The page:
Whether in Silicon Valley or any of the other startup hubs around the world, Cirne’s dilemma is all too familiar. To grow their firms, founders desperately need financing, skilled employees, and the kind of “social buzz” that makes investors reach for their checkbooks. But the more investors or key hires who come aboard to provide much-needed resources, the more autonomy the company founder must surrender. Founders face a trade-off between retaining control and increasing the value of a young firm.

According to a new study of more than 6,000 high-potential U.S. startups that launched between 2005 and 2012, how one navigates this early-stage founder’s dilemma has a profound impact on the firm’s long-term value. The more power retained by founders, the author discovered, the less valuable their companies are.

For every additional position of power a founder occupies (being both CEO and chairman, for example, as opposed to controlling just one of those roles), the company’s value decreases by between 17.1 percent and 22 percent. The author also found that startups whose founders retain an additional level of power see a 35.8 percent to 51.4 percent decrease in the amount of financing they raise, depending on which variables he used to measure a founder’s control.

But this trade-off effect kicks in only after three years, at that delicate stage in which founders’ technical expertise or visionary outlook typically become less crucial to growth than the resources a firm has attracted.

Tips for Writing a Business Plan

Writing a business plan can seem a daunting challenge. However, this skill is a vital requirement for any entrepreneur or business seeking to increase their chances of survival. Here is a list of my top ten tips for writing that winning plan:

1. Write from the audience’s perspective

The starting point for any business plan should be the perspective of the audience. What is the purpose of the plan? Is it to secure funding? Is it to communicate the future plans for the company? The writer should tailor the plan for different audiences, as they will each have very specific requirements. For example, a potential investor will seek clear explanations detailing the proposed return on their investment and time frames for getting their money back.

2. Research the market thoroughly

The recent Dragons’ Den series on BBC 2 reiterated the importance prospective investors place on knowledge of the market and the need for entrepreneurs to thoroughly research their market. The entrepreneur should undertake market research and ensure that the plan includes reference to the market size, its predicted growth path and how they will gain access to this market. A plan for an Internet café will consider the local population, Internet penetration rates, predictions about whether it is likely to grow or decline, etc., concluding with a review of the competitive environment.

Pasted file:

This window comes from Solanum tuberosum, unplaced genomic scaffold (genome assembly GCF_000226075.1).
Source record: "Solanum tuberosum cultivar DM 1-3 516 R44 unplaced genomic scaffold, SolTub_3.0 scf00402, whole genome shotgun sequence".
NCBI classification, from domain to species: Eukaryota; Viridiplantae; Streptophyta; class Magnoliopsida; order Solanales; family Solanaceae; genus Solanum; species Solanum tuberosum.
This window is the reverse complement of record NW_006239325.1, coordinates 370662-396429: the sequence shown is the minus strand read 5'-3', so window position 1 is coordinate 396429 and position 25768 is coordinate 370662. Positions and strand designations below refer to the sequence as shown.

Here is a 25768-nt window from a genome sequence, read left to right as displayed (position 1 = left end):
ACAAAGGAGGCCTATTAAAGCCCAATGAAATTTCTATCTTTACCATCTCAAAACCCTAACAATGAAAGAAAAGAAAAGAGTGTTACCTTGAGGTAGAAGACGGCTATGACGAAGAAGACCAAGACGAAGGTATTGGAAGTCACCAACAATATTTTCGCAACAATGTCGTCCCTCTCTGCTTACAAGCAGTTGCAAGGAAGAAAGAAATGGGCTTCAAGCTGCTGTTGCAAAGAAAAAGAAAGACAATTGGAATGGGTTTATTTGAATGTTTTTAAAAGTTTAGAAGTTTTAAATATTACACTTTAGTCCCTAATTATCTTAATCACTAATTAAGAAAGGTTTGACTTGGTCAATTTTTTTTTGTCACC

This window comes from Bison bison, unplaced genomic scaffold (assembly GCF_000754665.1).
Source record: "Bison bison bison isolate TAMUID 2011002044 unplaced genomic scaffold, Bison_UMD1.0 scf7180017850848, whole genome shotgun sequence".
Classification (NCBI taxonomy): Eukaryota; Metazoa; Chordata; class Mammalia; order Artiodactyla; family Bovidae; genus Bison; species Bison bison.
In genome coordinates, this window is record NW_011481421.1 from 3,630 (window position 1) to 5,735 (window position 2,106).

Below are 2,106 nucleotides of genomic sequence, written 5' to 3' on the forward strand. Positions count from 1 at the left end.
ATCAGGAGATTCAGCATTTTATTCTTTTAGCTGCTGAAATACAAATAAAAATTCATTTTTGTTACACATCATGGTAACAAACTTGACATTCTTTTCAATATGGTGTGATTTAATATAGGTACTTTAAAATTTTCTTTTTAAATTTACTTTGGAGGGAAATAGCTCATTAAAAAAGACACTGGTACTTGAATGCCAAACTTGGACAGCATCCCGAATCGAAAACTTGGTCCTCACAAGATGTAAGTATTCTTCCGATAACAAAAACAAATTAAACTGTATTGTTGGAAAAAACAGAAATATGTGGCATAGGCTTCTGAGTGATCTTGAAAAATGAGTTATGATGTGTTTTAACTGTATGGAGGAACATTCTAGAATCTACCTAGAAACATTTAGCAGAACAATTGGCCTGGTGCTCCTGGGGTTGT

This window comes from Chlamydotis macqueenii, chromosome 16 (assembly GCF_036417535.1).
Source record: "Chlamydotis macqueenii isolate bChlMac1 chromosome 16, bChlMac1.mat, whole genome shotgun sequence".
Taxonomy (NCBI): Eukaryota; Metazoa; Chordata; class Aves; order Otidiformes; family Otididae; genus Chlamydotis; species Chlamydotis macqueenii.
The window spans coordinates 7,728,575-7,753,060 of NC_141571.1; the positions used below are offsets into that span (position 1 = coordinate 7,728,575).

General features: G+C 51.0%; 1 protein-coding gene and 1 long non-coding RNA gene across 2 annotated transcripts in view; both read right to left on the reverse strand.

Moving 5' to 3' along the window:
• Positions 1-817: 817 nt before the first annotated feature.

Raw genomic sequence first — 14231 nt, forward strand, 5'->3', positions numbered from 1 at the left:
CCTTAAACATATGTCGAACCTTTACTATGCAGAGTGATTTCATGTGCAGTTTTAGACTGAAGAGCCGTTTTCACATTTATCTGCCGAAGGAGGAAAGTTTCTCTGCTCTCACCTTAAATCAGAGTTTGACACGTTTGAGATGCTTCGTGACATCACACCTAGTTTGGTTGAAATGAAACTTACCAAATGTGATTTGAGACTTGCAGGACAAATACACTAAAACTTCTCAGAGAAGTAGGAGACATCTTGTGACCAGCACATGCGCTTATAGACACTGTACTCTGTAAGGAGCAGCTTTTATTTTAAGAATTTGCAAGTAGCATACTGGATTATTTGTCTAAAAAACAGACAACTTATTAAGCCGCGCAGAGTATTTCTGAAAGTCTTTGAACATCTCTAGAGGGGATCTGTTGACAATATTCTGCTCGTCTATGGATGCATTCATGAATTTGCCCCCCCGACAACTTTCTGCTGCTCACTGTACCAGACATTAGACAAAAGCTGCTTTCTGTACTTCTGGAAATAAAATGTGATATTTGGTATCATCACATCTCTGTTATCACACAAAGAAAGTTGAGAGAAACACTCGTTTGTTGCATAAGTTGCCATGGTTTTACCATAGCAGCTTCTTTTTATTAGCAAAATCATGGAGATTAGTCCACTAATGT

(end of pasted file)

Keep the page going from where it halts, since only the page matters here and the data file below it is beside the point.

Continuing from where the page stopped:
3. Understand the competition

An integral component to understanding any business environment is understanding the competition, both its nature and the bases for competition within the industry. Is it a particularly competitive environment, or one that lacks competition? How are the incumbents competing—is there a price leader evident? Finally, including a thorough understanding of the bases on which you intend to compete is vital; can you compete effectively with the existing players?

4. Attention to detail

Make the plan concise, but include enough detail to ensure the reader has sufficient information to make informed decisions. Given that the plan’s writer usually has a significant role to play in the running of the business, the plan should reflect a sense of professionalism, with no spelling mistakes, realistic assumptions, credible projections and accurate content. The writer should also consider the format of the plan, e.g., if a business plan presentation is required, a back-up PowerPoint presentation should be created.

5. Focus on the opportunity

If you are seeking investment in your business, it is important to clearly describe the investment opportunity. Why would the investor be better off investing in your business rather than leaving money in a bank account, shares, or investing in another business? What is the Unique Selling Proposition (USP) for the business? Why will people part with their cash to buy from you?